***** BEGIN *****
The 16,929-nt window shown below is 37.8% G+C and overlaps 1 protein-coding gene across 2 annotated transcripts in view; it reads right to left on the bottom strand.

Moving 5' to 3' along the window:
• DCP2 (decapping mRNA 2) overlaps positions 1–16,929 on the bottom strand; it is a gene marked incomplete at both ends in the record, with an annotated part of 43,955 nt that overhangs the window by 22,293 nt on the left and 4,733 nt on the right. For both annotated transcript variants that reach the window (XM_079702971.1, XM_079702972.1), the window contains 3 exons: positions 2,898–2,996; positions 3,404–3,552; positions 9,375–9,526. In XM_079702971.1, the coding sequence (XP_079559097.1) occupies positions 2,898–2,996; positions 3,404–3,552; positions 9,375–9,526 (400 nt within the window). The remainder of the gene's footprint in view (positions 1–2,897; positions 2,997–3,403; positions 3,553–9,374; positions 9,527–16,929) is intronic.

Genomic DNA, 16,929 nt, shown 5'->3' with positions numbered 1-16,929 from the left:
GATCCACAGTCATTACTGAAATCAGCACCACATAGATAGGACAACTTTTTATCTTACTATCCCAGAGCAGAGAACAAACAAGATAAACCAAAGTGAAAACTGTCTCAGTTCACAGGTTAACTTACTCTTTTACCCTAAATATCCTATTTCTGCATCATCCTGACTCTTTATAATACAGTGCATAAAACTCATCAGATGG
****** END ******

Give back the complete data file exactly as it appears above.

The 16,929-nt window shown below is 37.8% G+C and overlaps 1 protein-coding gene across 2 annotated transcripts in view; it reads right to left on the bottom strand.

Moving 5' to 3' along the window:
• DCP2 (decapping mRNA 2) overlaps positions 1–16,929 on the bottom strand; it is a gene marked incomplete at both ends in the record, with an annotated part of 43,955 nt that overhangs the window by 22,293 nt on the left and 4,733 nt on the right. For both annotated transcript variants that reach the window (XM_079702971.1, XM_079702972.1), the window contains 3 exons: positions 2,898–2,996; positions 3,404–3,552; positions 9,375–9,526. In XM_079702971.1, the coding sequence (XP_079559097.1) occupies positions 2,898–2,996; positions 3,404–3,552; positions 9,375–9,526 (400 nt within the window). The remainder of the gene's footprint in view (positions 1–2,897; positions 2,997–3,403; positions 3,553–9,374; positions 9,527–16,929) is intronic.

Genomic DNA, 16,929 nt, shown 5'->3' with positions numbered 1-16,929 from the left:
GATCCACAGTCATTACTGAAATCAGCACCACATAGATAGGACAACTTTTTATCTTACTATCCCAGAGCAGAGAACAAACAAGATAAACCAAAGTGAAAACTGTCTCAGTTCACAGGTTAACTTACTCTTTTACCCTAAATATCCTATTTCTGCATCATCCTGACTCTTTATAATACAGTGCATAAAACTCATCAGATGG